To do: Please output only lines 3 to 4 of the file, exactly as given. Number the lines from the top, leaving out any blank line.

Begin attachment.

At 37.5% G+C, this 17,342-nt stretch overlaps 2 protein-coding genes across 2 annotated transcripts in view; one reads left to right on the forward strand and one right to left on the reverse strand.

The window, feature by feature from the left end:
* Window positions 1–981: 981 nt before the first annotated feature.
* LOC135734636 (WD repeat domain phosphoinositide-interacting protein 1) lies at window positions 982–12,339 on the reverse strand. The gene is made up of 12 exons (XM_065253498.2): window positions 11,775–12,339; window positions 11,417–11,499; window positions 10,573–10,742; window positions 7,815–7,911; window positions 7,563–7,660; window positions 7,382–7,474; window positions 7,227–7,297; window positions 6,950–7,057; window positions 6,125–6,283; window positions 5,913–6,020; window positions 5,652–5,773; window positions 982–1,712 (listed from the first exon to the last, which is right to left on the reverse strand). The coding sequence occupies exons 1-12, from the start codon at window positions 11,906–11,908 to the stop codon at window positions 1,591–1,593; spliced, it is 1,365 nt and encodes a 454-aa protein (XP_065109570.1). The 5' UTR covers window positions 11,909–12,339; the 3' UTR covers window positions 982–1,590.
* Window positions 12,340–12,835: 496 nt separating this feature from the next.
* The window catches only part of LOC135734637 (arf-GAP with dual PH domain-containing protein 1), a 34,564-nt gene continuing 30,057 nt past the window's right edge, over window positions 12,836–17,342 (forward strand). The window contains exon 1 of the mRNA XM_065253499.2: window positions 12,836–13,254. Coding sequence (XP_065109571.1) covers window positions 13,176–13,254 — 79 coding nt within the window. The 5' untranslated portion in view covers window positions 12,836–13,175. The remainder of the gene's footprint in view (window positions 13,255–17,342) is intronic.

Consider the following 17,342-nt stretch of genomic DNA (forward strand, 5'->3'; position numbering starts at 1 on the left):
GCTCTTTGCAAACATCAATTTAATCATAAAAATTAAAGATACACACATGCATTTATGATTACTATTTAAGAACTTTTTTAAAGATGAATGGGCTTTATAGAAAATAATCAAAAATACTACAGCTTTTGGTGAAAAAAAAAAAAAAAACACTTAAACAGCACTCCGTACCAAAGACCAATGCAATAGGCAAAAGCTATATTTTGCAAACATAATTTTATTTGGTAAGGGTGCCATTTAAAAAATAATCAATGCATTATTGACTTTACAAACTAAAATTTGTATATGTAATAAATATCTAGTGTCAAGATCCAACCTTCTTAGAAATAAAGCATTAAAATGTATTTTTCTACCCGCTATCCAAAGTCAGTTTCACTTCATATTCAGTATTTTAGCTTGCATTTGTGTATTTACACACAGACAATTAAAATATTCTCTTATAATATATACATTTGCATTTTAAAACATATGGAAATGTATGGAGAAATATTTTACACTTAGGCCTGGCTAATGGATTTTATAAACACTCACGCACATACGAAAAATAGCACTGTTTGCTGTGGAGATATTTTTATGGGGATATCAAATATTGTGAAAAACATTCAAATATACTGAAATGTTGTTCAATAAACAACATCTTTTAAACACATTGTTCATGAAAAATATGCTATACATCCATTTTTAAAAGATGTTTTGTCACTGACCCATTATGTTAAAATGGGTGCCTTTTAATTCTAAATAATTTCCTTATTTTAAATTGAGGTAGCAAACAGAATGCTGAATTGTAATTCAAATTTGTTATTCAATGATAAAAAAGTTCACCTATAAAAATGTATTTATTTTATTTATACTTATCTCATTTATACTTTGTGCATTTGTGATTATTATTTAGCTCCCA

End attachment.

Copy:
* Window positions 1–981: 981 nt before the first annotated feature.
* LOC135734636 (WD repeat domain phosphoinositide-interacting protein 1) lies at window positions 982–12,339 on the reverse strand. The gene is made up of 12 exons (XM_065253498.2): window positions 11,775–12,339; window positions 11,417–11,499; window positions 10,573–10,742; window positions 7,815–7,911; window positions 7,563–7,660; window positions 7,382–7,474; window positions 7,227–7,297; window positions 6,950–7,057; window positions 6,125–6,283; window positions 5,913–6,020; window positions 5,652–5,773; window positions 982–1,712 (listed from the first exon to the last, which is right to left on the reverse strand). The coding sequence occupies exons 1-12, from the start codon at window positions 11,906–11,908 to the stop codon at window positions 1,591–1,593; spliced, it is 1,365 nt and encodes a 454-aa protein (XP_065109570.1). The 5' UTR covers window positions 11,909–12,339; the 3' UTR covers window positions 982–1,590.